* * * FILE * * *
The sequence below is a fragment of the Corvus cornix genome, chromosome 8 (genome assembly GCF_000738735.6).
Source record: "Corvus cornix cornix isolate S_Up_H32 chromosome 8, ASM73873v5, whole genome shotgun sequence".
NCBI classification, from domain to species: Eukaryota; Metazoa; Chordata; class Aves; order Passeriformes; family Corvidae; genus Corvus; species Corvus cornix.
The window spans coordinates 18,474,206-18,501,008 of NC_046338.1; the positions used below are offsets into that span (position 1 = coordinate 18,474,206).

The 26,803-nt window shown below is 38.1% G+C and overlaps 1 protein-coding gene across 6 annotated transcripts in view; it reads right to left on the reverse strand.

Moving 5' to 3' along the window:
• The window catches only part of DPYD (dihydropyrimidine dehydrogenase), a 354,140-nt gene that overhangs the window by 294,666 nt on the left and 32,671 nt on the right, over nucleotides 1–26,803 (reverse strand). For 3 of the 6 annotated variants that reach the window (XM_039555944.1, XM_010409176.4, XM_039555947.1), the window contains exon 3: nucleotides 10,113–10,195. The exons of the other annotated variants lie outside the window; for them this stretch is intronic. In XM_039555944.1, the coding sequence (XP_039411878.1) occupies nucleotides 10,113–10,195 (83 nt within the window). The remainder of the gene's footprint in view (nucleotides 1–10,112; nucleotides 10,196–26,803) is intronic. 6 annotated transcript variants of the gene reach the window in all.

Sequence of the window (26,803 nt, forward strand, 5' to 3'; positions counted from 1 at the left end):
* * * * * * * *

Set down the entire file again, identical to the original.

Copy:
The sequence below is a fragment of the Corvus cornix genome, chromosome 8 (genome assembly GCF_000738735.6).
Source record: "Corvus cornix cornix isolate S_Up_H32 chromosome 8, ASM73873v5, whole genome shotgun sequence".
NCBI classification, from domain to species: Eukaryota; Metazoa; Chordata; class Aves; order Passeriformes; family Corvidae; genus Corvus; species Corvus cornix.
The window spans coordinates 18,474,206-18,501,008 of NC_046338.1; the positions used below are offsets into that span (position 1 = coordinate 18,474,206).

The 26,803-nt window shown below is 38.1% G+C and overlaps 1 protein-coding gene across 6 annotated transcripts in view; it reads right to left on the reverse strand.

Moving 5' to 3' along the window:
• The window catches only part of DPYD (dihydropyrimidine dehydrogenase), a 354,140-nt gene that overhangs the window by 294,666 nt on the left and 32,671 nt on the right, over nucleotides 1–26,803 (reverse strand). For 3 of the 6 annotated variants that reach the window (XM_039555944.1, XM_010409176.4, XM_039555947.1), the window contains exon 3: nucleotides 10,113–10,195. The exons of the other annotated variants lie outside the window; for them this stretch is intronic. In XM_039555944.1, the coding sequence (XP_039411878.1) occupies nucleotides 10,113–10,195 (83 nt within the window). The remainder of the gene's footprint in view (nucleotides 1–10,112; nucleotides 10,196–26,803) is intronic. 6 annotated transcript variants of the gene reach the window in all.

Sequence of the window (26,803 nt, forward strand, 5' to 3'; positions counted from 1 at the left end):